Time to get familiar with the files in your AWS SAM project. In general, they are similar to how a Ruby gem is organized. There is a lib directory containing a file & folder each matching the name of your project. The Ruby file is the entry point for everything required in the directory of the same name. Also present is a Gemfile for any additional gem dependencies.

But how did we create our Resources in AWS during the deploy? Also, how does Lambda know where to invoke your Ruby code?

Template.yaml

This is the SAM specification to CloudFormation on how to build everything needed for your project. Think of it as syntactic sugar to make AWS Lambda development easier.

❗️An important thing to remember is that SAM Specification is a subset of CloudFormation. Any valid CloudFormation can also be used in this template.

When the deploy script was run, SAM examined your template file, found your code, packaged it into a compressed file, uploaded that file to an S3 bucket, and then instructed CloudFormation with a new packaged template.yaml file to build the needed AWS Resources for you. Take some time to examine your template.yaml file. Take note of the following:

  • The Resources section contains everything you need created in AWS for this project.
  • Your function's resources has a Runtime property set to Ruby 2.7. It also has memory and timeout settings.
  • The Handler section of your function is how SAM knows where your code is. It will look for a lib/image_service.rb file with a method called handler inside of it.
  • CloudFormation is actually a semi-dynamic language. It supports runtime reflection via a concept called Pseudo Parameters as well as behaviors called Intrinsic Functions.

❓What bucket did SAM upload my code too? Great question! During the bin/bootstrap part of the process, we created a random bucket name for you. The name of which is stored in a .bucket-name file.

Adding Your S3 Resource

That was a lot of information above and SAM/CloudFormation certainly has a lot to offer. But lets start slowly and create our Lambda's S3 bucket so it can listen to events and eventually resize our images. Add the following ImageServiceS3Bucket to your template.yaml file under the Resources section. Since indentation is important, we have shown where in relation to the ImageServiceLambda. Order is not important though.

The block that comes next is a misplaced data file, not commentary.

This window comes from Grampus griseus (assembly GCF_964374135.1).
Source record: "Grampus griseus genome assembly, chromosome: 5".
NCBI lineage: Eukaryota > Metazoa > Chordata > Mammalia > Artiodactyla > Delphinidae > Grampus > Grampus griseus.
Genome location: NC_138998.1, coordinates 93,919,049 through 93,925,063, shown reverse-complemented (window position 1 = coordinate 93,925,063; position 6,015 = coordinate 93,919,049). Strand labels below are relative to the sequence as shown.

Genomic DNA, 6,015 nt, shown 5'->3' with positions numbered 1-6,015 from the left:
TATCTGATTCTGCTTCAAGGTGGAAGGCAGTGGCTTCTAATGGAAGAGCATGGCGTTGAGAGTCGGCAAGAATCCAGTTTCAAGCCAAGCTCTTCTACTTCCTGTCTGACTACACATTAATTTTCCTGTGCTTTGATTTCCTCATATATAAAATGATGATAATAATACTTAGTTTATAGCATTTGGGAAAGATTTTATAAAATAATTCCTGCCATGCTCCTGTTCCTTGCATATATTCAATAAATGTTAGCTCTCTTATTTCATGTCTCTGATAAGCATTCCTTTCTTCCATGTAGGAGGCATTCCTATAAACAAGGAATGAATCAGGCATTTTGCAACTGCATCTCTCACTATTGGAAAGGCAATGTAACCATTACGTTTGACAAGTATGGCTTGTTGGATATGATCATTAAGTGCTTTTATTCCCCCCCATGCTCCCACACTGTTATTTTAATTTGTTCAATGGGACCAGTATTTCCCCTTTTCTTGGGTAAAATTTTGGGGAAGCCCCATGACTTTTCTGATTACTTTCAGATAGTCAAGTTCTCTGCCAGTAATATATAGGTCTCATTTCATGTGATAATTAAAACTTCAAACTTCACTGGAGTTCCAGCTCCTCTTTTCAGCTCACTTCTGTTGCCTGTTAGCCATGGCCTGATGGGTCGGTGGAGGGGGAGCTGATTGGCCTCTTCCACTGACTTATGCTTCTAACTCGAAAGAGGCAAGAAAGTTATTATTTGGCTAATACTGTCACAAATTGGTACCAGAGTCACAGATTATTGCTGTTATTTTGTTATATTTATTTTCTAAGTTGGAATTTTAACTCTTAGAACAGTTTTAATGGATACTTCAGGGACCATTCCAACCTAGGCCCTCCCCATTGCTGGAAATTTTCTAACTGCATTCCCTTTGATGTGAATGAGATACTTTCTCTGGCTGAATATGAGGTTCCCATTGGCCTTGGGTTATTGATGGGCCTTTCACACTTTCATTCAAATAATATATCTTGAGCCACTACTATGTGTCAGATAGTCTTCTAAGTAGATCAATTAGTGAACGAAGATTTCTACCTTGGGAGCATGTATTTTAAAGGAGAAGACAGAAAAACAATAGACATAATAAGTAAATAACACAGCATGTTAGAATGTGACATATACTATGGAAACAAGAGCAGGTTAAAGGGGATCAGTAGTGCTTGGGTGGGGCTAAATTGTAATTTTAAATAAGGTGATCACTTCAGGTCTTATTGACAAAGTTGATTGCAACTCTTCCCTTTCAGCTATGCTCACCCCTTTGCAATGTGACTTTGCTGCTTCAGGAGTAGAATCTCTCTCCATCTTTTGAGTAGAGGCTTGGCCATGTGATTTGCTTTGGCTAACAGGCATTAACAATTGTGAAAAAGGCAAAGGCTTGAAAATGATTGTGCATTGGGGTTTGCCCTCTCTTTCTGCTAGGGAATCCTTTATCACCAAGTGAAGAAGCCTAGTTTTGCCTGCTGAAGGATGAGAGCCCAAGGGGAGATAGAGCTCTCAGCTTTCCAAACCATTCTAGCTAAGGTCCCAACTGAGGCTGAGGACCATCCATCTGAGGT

⚡️⏩⚡️

Resources:
  ImageServiceLambda:
    # ...
  ImageServiceS3Bucket:
    Type: AWS::S3::Bucket
    Properties:
      BucketName: !Sub image-service-SOMEUNIQNAME-${StageEnv}

❗️S3 bucket names are global. So replace SOMEUNIQNAME above with your own unique name.

Triggering Lambda Events

Remember how our Lambda had no events connected which required us manually trigger a test? Now that we have a S3 bucket resource declared we can instruct SAM/CloudFormation to trigger our Lambda from any S3 Notification. We are going to choose any ObjectCreated event. SAM allows us to provide an Events property and this is where we are going to add our. See below for an example of where to add this under the ImageServiceLambda Properties section.

⚡️⏩⚡️

ImageServiceLambda:
  Type: AWS::Serverless::Function
  Properties:
    # ...
    Events:
      ImageServiceS3BucketEvent:
        Type: S3
        Properties:
          Bucket: !Ref ImageServiceS3Bucket
          Events: s3:ObjectCreated:*

The ImageServiceS3BucketEvent is called a Logical ID. It is defined by us and can be whatever we want, just like ImageServiceS3Bucket above.

Our S3 event does require two things. The name of the bucket and the events we want to trigger our Lambda. The !Ref syntax is one of those intrinsic functions I mentioned earlier. In this case we give it the Logical ID of the bucket resource in our template from the step above. This works because the return value of Ref for an S3 bucket is its name.

Deploy Updated Stack

Time to deploy again. When doing so, watch the SAM output closely. It shows how CloudFormation detects a change to our stack, notices there are new resources, and which resources have to be modified. It happily sorts all this out and even figures out which order events need to happens to get the desired results. Pure magic! ✨

⚡️⏩⚡️

$ STAGE_ENV=production ./bin/deploy

Test S3 Upload Triggers Lambda

Now that our bucket has been created from our stack's deploy, let's upload an image and see if it triggers our Lambda. Here is a fun file called RubyForGood.png and we can upload it via the AWS Console.

Ruby For Good S3 Test Image

  • Click on "Services" in the toolbar.
  • Enter "S3" into the find services field, select.
  • Click on your S3 bucket named image-service-SOMEUNIQNAME-production. Where SOMEUNIQNAME is the name you chose earlier.
  • Drag and drop this file into your browser window to start an upload dialog.
  • Click "Next" 3 times to use the default values for permissions, etc. Finally click "Upload" to start the upload.

Afterward you should see your file uploaded to your S3 bucket. But did our Lambda get the event? Using the CloudWatch steps from the previous chapter, navigate to your log group to see if your Lambda received the event and hence logged it. You should see something like this.

{
  "Records": [
    {
      "eventVersion": "2.1",
      "eventSource": "aws:s3",
      "awsRegion": "us-east-1",
      "eventTime": "2020-04-26T23:40:00.273Z",
      "eventName": "ObjectCreated:Put",
      "userIdentity": {
        "principalId": "AWS:AIDAJIS4TINW4H5GRI3LG"
      },